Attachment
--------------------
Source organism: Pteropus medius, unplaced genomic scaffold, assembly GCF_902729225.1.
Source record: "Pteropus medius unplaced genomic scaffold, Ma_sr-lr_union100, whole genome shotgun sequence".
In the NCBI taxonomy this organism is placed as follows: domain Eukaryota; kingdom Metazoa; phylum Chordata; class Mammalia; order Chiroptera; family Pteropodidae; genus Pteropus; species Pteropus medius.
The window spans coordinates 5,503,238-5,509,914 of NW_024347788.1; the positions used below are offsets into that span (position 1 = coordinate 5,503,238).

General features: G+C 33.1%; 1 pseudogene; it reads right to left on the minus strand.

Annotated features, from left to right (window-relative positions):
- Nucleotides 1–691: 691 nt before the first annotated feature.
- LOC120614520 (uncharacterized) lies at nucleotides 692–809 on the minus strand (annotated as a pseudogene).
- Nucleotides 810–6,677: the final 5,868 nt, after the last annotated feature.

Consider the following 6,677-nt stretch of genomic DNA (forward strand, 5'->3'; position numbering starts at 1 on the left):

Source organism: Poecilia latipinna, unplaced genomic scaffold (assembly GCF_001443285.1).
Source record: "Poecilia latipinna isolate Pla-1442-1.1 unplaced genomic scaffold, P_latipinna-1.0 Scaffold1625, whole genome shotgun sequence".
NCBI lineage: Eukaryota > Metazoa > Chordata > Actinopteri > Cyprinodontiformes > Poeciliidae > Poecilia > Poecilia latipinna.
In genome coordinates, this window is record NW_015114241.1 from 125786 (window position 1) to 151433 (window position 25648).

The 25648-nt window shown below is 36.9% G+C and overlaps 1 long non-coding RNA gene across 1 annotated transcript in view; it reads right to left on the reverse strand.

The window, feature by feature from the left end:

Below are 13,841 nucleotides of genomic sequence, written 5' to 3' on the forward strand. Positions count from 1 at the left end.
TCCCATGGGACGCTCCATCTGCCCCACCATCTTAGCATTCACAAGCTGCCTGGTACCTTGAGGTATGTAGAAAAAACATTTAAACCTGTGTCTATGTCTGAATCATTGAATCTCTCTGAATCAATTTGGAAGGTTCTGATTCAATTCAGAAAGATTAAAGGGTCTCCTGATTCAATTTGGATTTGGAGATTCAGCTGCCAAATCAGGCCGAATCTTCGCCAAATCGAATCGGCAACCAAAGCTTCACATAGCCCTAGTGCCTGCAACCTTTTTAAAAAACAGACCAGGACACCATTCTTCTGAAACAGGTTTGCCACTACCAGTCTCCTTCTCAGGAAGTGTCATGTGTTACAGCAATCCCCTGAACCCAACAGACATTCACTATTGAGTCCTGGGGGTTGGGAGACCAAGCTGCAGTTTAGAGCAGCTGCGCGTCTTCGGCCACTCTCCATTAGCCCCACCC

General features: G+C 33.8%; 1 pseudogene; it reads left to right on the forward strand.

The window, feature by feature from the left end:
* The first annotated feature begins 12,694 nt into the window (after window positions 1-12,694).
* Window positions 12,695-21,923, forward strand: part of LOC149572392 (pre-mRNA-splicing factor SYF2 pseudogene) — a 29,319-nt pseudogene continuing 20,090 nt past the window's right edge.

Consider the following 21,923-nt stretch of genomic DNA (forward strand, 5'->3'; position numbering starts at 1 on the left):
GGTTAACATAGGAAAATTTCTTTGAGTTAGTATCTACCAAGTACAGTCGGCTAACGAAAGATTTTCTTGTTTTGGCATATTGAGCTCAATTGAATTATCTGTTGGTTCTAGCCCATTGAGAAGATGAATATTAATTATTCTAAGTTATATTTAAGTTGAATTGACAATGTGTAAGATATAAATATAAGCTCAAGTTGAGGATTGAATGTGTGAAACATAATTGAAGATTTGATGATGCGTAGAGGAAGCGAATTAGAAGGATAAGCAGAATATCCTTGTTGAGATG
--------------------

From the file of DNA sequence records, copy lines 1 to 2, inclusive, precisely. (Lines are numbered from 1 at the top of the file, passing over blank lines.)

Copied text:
Source organism: Pteropus medius, unplaced genomic scaffold, assembly GCF_902729225.1.
Source record: "Pteropus medius unplaced genomic scaffold, Ma_sr-lr_union100, whole genome shotgun sequence".